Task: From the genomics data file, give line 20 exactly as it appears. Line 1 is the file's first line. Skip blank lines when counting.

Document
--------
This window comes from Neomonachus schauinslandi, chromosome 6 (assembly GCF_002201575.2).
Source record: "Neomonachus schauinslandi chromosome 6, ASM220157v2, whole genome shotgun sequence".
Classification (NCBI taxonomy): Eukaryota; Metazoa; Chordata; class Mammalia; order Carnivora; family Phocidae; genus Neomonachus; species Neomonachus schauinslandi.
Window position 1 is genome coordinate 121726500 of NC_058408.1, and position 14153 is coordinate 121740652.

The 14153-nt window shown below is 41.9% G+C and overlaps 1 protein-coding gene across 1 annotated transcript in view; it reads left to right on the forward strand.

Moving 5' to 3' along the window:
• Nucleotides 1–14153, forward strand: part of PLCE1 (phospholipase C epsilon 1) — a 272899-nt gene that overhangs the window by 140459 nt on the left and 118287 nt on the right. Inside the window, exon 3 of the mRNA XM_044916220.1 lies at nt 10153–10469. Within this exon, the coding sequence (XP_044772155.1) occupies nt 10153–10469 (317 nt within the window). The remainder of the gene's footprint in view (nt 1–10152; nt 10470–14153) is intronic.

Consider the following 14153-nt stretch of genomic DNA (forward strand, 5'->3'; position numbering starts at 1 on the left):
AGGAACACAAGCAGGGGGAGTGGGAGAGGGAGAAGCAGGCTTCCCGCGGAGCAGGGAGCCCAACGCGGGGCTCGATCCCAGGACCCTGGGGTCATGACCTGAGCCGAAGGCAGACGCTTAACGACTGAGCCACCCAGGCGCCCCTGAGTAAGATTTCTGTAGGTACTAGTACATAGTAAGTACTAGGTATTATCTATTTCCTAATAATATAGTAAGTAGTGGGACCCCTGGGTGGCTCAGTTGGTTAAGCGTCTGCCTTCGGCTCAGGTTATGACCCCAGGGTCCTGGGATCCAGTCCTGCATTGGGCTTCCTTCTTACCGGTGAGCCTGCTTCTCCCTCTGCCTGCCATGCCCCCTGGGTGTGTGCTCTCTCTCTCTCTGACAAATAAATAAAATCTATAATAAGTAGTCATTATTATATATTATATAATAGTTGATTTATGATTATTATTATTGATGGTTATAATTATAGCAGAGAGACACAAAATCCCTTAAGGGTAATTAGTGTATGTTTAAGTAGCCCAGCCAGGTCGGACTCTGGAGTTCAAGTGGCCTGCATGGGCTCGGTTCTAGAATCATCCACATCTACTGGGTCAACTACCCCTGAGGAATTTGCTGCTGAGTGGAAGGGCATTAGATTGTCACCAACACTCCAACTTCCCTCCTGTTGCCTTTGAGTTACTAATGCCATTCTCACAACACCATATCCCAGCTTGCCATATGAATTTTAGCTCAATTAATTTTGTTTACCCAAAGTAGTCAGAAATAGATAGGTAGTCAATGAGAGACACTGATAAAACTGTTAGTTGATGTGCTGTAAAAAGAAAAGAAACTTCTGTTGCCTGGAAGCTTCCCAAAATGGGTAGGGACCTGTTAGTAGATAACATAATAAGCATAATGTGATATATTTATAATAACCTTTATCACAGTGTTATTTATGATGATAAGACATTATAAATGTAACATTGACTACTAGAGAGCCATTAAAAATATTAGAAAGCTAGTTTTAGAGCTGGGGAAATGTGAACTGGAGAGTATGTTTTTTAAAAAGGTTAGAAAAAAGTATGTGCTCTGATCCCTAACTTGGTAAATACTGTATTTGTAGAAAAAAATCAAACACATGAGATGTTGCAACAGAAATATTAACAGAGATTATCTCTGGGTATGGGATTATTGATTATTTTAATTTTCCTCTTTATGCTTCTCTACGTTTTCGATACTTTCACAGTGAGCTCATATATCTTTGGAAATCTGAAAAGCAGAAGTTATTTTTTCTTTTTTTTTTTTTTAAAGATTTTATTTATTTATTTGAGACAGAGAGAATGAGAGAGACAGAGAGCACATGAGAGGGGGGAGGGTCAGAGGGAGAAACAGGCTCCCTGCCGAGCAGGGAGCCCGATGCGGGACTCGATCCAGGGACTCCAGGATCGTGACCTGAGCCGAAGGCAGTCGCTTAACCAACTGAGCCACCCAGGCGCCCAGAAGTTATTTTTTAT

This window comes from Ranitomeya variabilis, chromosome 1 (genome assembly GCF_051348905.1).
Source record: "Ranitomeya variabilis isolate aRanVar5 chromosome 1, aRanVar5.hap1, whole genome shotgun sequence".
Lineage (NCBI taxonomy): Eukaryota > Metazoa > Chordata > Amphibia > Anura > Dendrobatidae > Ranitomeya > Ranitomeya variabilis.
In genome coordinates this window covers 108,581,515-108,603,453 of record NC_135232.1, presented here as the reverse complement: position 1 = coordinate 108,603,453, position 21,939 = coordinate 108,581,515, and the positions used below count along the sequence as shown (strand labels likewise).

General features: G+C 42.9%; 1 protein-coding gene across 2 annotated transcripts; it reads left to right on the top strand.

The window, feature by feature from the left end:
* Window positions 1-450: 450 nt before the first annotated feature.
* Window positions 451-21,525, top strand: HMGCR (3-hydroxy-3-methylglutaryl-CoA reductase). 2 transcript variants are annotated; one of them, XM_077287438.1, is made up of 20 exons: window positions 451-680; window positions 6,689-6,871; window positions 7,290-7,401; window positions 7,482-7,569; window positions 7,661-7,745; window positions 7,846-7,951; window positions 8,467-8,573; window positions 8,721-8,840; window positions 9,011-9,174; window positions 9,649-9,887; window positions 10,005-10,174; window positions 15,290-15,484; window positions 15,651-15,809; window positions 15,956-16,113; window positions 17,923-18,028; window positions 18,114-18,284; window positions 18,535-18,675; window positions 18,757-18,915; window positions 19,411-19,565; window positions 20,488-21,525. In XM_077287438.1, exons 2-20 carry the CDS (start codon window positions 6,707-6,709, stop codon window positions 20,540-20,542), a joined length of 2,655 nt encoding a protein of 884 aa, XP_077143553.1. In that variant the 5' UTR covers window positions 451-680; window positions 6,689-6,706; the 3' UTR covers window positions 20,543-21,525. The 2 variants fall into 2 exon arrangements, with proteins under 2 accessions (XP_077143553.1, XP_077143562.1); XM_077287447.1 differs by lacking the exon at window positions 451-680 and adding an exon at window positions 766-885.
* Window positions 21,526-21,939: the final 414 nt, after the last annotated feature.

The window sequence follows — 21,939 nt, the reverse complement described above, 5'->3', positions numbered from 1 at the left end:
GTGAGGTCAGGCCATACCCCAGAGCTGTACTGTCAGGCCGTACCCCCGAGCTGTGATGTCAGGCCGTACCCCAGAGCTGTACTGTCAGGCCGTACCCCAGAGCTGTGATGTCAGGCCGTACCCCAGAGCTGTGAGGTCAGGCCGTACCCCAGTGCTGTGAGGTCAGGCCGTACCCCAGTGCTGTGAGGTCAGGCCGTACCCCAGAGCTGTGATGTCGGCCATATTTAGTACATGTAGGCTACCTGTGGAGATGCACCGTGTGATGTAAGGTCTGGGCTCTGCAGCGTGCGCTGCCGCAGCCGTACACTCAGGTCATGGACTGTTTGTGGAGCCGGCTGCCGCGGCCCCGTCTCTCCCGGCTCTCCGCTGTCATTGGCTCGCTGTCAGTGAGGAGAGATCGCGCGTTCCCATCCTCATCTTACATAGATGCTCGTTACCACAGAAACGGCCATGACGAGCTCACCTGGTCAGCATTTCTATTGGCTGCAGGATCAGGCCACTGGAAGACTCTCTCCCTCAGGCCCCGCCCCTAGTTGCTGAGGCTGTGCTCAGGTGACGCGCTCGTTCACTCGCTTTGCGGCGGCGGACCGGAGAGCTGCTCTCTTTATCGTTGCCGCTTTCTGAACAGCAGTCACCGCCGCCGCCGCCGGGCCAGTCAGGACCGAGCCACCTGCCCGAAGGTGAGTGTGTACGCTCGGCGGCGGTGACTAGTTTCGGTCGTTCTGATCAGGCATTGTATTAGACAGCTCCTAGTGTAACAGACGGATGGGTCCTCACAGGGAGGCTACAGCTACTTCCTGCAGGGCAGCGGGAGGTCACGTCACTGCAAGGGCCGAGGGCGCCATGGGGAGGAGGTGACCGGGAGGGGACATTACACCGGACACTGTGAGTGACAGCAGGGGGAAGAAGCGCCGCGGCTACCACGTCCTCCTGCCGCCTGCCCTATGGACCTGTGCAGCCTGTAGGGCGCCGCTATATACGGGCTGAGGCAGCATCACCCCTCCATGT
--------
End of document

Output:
GTGAGGTCAGGCCATACCCCAGAGCTGTACTGTCAGGCCGTACCCCCGAGCTGTGATGTCAGGCCGTACCCCAGAGCTGTACTGTCAGGCCGTACCCCAGAGCTGTGATGTCAGGCCGTACCCCAGAGCTGTGAGGTCAGGCCGTACCCCAGTGCTGTGAGGTCAGGCCGTACCCCAGTGCTGTGAGGTCAGGCCGTACCCCAGAGCTGTGATGTCGGCCATATTTAGTACATGTAGGCTACCTGTGGAGATGCACCGTGTGATGTAAGGTCTGGGCTCTGCAGCGTGCGCTGCCGCAGCCGTACACTCAGGTCATGGACTGTTTGTGGAGCCGGCTGCCGCGGCCCCGTCTCTCCCGGCTCTCCGCTGTCATTGGCTCGCTGTCAGTGAGGAGAGATCGCGCGTTCCCATCCTCATCTTACATAGATGCTCGTTACCACAGAAACGGCCATGACGAGCTCACCTGGTCAGCATTTCTATTGGCTGCAGGATCAGGCCACTGGAAGACTCTCTCCCTCAGGCCCCGCCCCTAGTTGCTGAGGCTGTGCTCAGGTGACGCGCTCGTTCACTCGCTTTGCGGCGGCGGACCGGAGAGCTGCTCTCTTTATCGTTGCCGCTTTCTGAACAGCAGTCACCGCCGCCGCCGCCGGGCCAGTCAGGACCGAGCCACCTGCCCGAAGGTGAGTGTGTACGCTCGGCGGCGGTGACTAGTTTCGGTCGTTCTGATCAGGCATTGTATTAGACAGCTCCTAGTGTAACAGACGGATGGGTCCTCACAGGGAGGCTACAGCTACTTCCTGCAGGGCAGCGGGAGGTCACGTCACTGCAAGGGCCGAGGGCGCCATGGGGAGGAGGTGACCGGGAGGGGACATTACACCGGACACTGTGAGTGACAGCAGGGGGAAGAAGCGCCGCGGCTACCACGTCCTCCTGCCGCCTGCCCTATGGACCTGTGCAGCCTGTAGGGCGCCGCTATATACGGGCTGAGGCAGCATCACCCCTCCATGT